Rahm in D.C. proposes a freight rail fee to bolster safety, insurance

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WASHINGTON–Mayor Rahm Emanuel on Thursday asked the nations mayors to back a plan to impose a “national hazardous waste” fee on the freight railroad industry to fund programs to bolster safety as dangerous materials moves through cities and provide insurance if, as Emanuel said, “God forbid,” there is an accident. Chicago is a major national freight crossroads.

“None of know what is coming through our city,” Emanuel said.

Emanuel detailed his proposal during a panel dealing with transportation at the U.S. Conference of Mayors annual meeting here attended by Transportation Secretary Anthony Foxx. Afterwards, Emanuel met privately with Foxx, who replaced former Transportation Secretary Ray LaHood, who was a close personal friend of the mayor. Foxx was open to Emanuel’s program but with many transportation issues on his plate, did not make a commitment.

Later on Thursday, Emanuel, President Barack Obama’s former chief of staff, headed to the White House for a series of meetings.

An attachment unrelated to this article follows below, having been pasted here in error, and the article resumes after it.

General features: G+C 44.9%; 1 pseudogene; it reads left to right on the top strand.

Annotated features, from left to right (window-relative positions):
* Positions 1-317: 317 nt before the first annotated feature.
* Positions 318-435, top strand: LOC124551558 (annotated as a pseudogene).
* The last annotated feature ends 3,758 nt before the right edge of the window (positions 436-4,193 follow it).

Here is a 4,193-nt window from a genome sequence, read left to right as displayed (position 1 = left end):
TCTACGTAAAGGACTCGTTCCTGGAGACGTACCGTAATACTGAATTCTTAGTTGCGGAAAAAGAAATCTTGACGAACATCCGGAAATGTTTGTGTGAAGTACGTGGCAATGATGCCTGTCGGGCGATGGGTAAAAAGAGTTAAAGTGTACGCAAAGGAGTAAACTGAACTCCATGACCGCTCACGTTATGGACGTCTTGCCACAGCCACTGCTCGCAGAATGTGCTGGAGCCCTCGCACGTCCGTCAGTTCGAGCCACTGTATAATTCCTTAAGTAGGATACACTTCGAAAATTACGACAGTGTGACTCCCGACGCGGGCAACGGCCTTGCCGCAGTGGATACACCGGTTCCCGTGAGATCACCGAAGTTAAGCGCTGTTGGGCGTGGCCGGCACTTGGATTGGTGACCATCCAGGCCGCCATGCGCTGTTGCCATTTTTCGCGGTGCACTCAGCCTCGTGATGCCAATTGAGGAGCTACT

Emanuel was putting on the national stage a plan discussed earlier this month, as reported on Jan. 16 by Chicago Sun-Times City Hall reporter Fran Spielman. Sun-Times columnist Michael Sneed broke the news about Emanuel’s proposal and Ald. Edward Burke (14th) in her Jan. 10 column.

Wrote Spielman: “Noting that 30 percent of the nation’s rail cargo passes through Chicago, Mayor Rahm Emanuel on Wednesday threw his support behind a plan to slap a “hazardous materials transportation fee” on tank cars stored in or moving through the city.

“Emanuel said he met with City Council Finance Committee Chairman Edward Burke (14th) last week to discuss the unspecified fee that Burke proposed at Wednesday’s City Council meeting.”

“…The fee would be determined by Chicago’s police superintendent, fire commissioner, health commissioner and 911 center chief “based on the fair approximation of the tank car’s physical presence with the city.” The money would be used for “enforcement, planning and emergency response.”

In Washington, Emanuel, looking to make this a national priority told mayors the money would be used for:

*Investments in rail safety

*Bolstering first responders–fire, police, paramedics

*Enhancing re-insurance policies to help cities pay for costs in the event of emergencies.

Philadephia Mayor Michael Nutter said at the panel after Emanuel spoke, “our ability to handle (freight disasters) on our own budgets is a big challenge.”

Madison, Wisc. Mayor Paul Soglin said mayors want to see more freight moved by rails, “but when it sits in our cities, there has to be more regulation.”

Below, release from City Hall…..


Highlights Five Common-Sense Measures to Reduce the Risk of Rail Accidents and Calls for a National Hazardous Materials Freight Fee